With hundreds of bulk carrier shots taken over the years, this page shows only a small number of examples from my collection but my Blog Clydesideimages.com is updated regularly. As of 2017, I intend to cover individual vessels with their own entries as they are photographed. Meantime, I`ll work back and add a few images from the archives when time permits. Here are some of the bulk carriers that visited the Clyde in 2015, the most recent first...
Late evening on 22 November, the Panamanian-flagged Bulk Carrier Key Opus left Shieldhall which allowed Maccoa, which had been waiting in Brodick Bay for the berth, to make her way upriver on the following morning`s tide. Built in 2009, the 180 metre-long green-hulled vessel sails under the flag of Cyprus and is seen here passing the Riverside Walkway at Erskine under a drizzly, overcast sky. Built in China by the Avic Weihai Shipyard, she is owned and managed by Navarone Marine Enterprise which has its HQ in Athens.
Key Opus is a shiny new vessel having been completed earlier this year. She is pictured making her way upriver to Glasgow between heavy, blustery afternoon showers on November 16. She sails under a Panamanian flag and is 229 metres-long with a gross tonnage of 42,999 (Dwt: 81,600). The purpose of her visit to the Clyde was to deliver animal feed from San Lorenzo, Argentina. As is often the case with these ships, she had already called in at Belfast to deposit a substantial portion of her cargo there.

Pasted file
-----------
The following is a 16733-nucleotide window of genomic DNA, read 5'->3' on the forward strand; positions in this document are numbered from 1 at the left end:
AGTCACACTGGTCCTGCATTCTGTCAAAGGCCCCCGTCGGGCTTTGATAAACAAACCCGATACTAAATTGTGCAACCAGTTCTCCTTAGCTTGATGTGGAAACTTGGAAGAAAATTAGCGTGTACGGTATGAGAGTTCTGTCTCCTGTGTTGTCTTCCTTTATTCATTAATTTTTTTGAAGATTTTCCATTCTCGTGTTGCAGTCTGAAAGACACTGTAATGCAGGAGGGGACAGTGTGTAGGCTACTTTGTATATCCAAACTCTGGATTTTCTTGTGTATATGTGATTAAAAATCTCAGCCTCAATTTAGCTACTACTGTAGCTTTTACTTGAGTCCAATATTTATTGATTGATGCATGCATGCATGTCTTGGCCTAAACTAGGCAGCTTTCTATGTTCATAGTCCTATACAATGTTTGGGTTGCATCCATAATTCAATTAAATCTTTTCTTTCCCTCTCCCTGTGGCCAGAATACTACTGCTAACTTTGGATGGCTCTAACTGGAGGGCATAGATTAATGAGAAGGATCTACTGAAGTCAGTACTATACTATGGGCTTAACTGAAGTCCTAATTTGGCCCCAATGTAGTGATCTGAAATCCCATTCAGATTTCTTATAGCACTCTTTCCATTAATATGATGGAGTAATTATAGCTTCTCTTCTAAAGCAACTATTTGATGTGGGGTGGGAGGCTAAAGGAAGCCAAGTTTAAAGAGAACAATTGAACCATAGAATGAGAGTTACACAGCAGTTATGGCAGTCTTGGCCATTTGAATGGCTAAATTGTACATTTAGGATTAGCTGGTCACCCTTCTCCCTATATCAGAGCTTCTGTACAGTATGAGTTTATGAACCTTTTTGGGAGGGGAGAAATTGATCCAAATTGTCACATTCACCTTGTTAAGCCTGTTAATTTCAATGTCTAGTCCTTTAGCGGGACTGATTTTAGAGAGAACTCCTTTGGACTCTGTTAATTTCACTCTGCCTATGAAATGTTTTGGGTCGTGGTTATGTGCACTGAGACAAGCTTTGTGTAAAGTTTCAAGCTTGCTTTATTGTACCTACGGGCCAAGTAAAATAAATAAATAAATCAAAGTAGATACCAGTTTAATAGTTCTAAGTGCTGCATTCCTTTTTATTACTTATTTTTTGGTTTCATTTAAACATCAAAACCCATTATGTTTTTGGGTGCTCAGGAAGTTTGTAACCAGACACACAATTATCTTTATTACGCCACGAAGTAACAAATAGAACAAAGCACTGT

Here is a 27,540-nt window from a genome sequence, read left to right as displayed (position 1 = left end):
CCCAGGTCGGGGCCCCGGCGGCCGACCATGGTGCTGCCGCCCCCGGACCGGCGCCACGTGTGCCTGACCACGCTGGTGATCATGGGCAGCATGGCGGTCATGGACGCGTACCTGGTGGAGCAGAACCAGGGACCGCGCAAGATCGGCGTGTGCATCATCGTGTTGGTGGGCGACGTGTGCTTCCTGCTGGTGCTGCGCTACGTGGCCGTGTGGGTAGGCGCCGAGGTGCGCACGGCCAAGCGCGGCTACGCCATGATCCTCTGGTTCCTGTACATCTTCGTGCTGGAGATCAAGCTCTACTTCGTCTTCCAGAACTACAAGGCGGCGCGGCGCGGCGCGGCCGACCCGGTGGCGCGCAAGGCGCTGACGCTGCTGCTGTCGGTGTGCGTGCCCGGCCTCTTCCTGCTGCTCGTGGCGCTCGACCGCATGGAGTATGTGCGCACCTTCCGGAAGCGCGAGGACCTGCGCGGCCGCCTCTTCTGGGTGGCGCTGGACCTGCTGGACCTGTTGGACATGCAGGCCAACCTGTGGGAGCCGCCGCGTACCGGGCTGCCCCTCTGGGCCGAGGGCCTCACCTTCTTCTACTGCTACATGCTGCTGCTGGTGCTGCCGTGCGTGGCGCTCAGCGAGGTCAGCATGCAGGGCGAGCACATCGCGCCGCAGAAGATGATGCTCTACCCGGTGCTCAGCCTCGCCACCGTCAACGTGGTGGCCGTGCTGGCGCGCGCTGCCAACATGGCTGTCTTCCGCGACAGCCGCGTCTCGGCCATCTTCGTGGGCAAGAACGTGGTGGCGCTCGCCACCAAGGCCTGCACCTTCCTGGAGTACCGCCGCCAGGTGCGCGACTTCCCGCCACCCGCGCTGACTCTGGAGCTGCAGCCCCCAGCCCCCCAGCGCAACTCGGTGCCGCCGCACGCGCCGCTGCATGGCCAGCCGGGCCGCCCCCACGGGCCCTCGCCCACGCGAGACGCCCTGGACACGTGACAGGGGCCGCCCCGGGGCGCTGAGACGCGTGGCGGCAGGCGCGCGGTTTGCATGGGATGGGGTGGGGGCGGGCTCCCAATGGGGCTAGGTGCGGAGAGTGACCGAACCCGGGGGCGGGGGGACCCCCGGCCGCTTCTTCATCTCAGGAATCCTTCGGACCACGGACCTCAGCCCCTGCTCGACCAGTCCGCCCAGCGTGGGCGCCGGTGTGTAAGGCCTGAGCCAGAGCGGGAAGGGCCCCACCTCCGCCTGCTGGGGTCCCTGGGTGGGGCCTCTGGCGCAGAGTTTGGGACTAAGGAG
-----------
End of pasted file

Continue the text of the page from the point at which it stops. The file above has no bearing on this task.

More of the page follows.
Strathdon (left) has visited the Clyde numerous times in the past for various tasks, most under her previous name Kaverne. She now appears to be based here, at least temporarily. The Japanese-built tug was previously managed by Caledonian Towage at Invergordon but may have had a change of ownership since moving south.
Key Opus had been sheltering in Brodick Bay on the east side of Arran`s mountain ridges until another bulker, Yeoman Bank had discharged aggregates at Shieldhall and vacated her berth.
Ayton Cross was behind Strathdon, just ahead of the bulker, with Anglegarth bringing up the rear.
The procession was making very slow progress upriver and surprisingly not a single crew member of Key Opus was visible on deck. A faint rainbow appeared above Old Kilpatrick just as the huge vessel passed under the Erskine Bridge. Another `Key` bulk carrier, Key Discovery, sailed into Hunterston with a load of coal from the Latvian port of Riga later the same day.
Friday 28 August: Hong Kong-registered Golden Endurer made her way upriver this morning escorted by tugs Svitzer Milford, Anglegarth and Ayton Cross. Built in 2011, the 229 metre-long bulk carrier is a product of Jinhai Heavy Industry, Zhoushan, China, and has a gross tonnage of 43,498t (79,457dwt). She`s currently owned and managed by Singapore-based Thome Shipmanagement.
The coaster Norderau, arriving light from Londonderry, was also Glasgow bound and overtook Golden Endurer around Bowling. I snapped both vessels from the Park Quay at Erskine. Golden Endurer met the Waverley coming in the opposite direction at Newshot Island which resulted in a prolonged exchange of loud whistle-blasts, probably more for the benefit of the day trippers on board the paddle-steamer.
On the afternoon of 23 July, this recently fledged Cuckoo chick sat on a fence post at the edge of Newshot Island and watched the Hong Kong-flagged bulk carrier Golden Eclipse sail past. The 229 metre-long vessel had been at Shieldhall for over a week, discharging the last of her cargo of animal feed from San Lorenzo in Argentina. She had partly unloaded at Belfast before making her way to the Clyde. Tugs Ayton Cross and Anglegarth assisted the `Eclipse downriver on the first stage of her journey en route to her next port of call in Colombia.